They are led by two Swan Maidens, danced on Tuesday by Kamryn Baldwin and Sasha Mukhamedov, both terrific, the latter particularly mesmerizing in her extravagant extension and intense engagement with the music. (Mukhamedov also made a deliciously fiery Spanish Princess in Act III.) Four little swans romp through the iconic, arm-linked, highwire act known as the Dance of the Cygnets. Performed impeccably by Katharine Barkman (again!), Carmela Mayo, Norika Matsuyama and Julia Rowe, it was the very definition of “textbook” in the best sense of that word. Every tilt of the head, every gesture, every little hop and change of direction were exactly as they should be, yet danced with such liveliness that the whole thing was deliriously entertaining.

Review: SWAN LAKE at San Francisco Ballet
San Francisco Ballet in Helgi Tomasson's Swan Lake

And then there was the ever-astonishing Sasha De Sola in the dual central roles of Odette/Odile. Well into her second decade with SFB, De Sola just keeps getting better and better. What a distinct pleasure it is to see a seasoned ballerina tackle a mammoth role like this at a point in her career when she’s not only at the peak of her physical powers but has had time to really think through and refine every step to delineate the emotional arc of her character.

When she made her entrance at the top of Act II, I was surprised to that De Sola, normally the most sinuous of dancers, chose to underplay the undulating arms that most ballerinas establish upfront as Odette’s signature move. But then I got it – Odette’s not in love yet, and it’s only once she falls for the prince that her body language begins to change, get dreamier, more fluttery. When she swoons backwards into the prince’s waiting arms the first time, it’s lovely, but she’s still withholding just a bit. When De Sola repeats the move a second time, she melts into such a ravishing backbend that we can literally see her falling in love. Breathtaking!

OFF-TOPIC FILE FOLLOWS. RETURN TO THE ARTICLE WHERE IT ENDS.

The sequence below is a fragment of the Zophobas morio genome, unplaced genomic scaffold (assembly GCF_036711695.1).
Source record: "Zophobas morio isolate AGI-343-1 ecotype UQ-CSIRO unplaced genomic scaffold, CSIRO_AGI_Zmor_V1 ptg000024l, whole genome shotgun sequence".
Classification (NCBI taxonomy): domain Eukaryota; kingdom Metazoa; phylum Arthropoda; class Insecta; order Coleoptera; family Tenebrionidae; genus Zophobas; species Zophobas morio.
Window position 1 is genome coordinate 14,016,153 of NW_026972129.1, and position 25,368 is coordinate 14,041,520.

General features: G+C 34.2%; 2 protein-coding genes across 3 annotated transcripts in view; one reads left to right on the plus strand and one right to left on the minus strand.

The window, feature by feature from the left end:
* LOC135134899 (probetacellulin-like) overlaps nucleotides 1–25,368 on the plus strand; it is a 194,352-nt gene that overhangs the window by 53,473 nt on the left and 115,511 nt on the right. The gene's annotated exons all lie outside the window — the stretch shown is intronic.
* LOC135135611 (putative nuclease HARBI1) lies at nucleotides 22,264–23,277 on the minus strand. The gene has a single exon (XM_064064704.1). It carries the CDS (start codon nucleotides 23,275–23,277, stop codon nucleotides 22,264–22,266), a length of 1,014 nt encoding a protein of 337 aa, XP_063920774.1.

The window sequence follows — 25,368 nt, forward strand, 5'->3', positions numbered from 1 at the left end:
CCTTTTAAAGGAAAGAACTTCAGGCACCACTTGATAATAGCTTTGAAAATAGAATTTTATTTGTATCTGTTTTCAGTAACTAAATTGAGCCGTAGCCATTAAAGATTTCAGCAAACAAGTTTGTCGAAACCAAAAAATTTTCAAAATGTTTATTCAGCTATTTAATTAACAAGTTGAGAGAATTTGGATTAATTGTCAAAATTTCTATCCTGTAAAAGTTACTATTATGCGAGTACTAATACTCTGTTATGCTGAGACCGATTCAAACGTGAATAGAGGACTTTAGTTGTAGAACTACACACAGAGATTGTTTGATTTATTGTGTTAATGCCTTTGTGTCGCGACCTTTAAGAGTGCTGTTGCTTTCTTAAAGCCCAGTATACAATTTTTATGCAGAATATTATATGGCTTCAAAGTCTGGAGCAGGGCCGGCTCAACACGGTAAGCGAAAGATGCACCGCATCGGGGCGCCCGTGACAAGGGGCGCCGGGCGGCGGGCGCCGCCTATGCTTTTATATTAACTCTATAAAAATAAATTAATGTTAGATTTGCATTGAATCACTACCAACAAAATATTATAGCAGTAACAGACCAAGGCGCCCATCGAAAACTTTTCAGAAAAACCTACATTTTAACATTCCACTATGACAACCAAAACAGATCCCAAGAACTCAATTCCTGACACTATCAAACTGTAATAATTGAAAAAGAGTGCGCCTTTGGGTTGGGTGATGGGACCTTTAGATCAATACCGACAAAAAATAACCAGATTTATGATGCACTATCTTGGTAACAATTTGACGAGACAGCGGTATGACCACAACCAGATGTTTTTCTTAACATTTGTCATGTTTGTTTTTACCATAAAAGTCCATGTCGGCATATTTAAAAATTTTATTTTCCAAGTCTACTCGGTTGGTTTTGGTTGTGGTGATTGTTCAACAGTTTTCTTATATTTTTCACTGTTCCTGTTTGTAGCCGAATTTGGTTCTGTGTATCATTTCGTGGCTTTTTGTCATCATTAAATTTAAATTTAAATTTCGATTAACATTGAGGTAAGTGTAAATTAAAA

De Sola’s entire performance was studded with moments like that. Her Odette was a study in strength through vulnerability. Her Odile was its polar opposite, a portrait of strength via cold calculation, the ultimate bad girl. De Sola seemed to be having a riot reeling in her prey with a wicked assurance that said, “I got this!” Of course, De Sola couldn’t have worked her magic if she didn’t have such a marvelous partner in Isaac Hernández. He provided the kind of expert support that never calls attention to itself, and his emotional intensity kicked into gear once he had De Sola to play off of. When he hoisted her aloft for what felt like forever at the end of the “White Swan” pas de deux, it was an act of gallantry that manifested their unbreakable bond. When he romped through the hijinks of the “Black Swan” pas de deux, he was a man in way over his head trying desperately to keep up with his beguiling love interest.

The relatively short final act worked its usual magic as the two lovers met their tragic fate, in death forever breaking Von Rothbart’s spell over the other swans. As dozens of them bowed down low across the moonlit stage under the image of Odette and Sigfried bound together in eternity, and the orchestra’s string section ascended to the heavens in pianissimo, it was impossible not to be profoundly moved. This classic ballet has clearly not lost an iota of its power.

(all photos by Lindsay Thomas)

---

San Francisco Ballet’s Swan Lake continues through Sunday, March 3rd at the War Memorial Opera House, 301 Van Ness Avenue, San Francisco, CA. Running time is approximately two hours thirty-five minutes, including two intermissions. For tickets and additional information, visit www.sfballet.org or call (415) 865-2000, M-F 10am-4pm.




Videos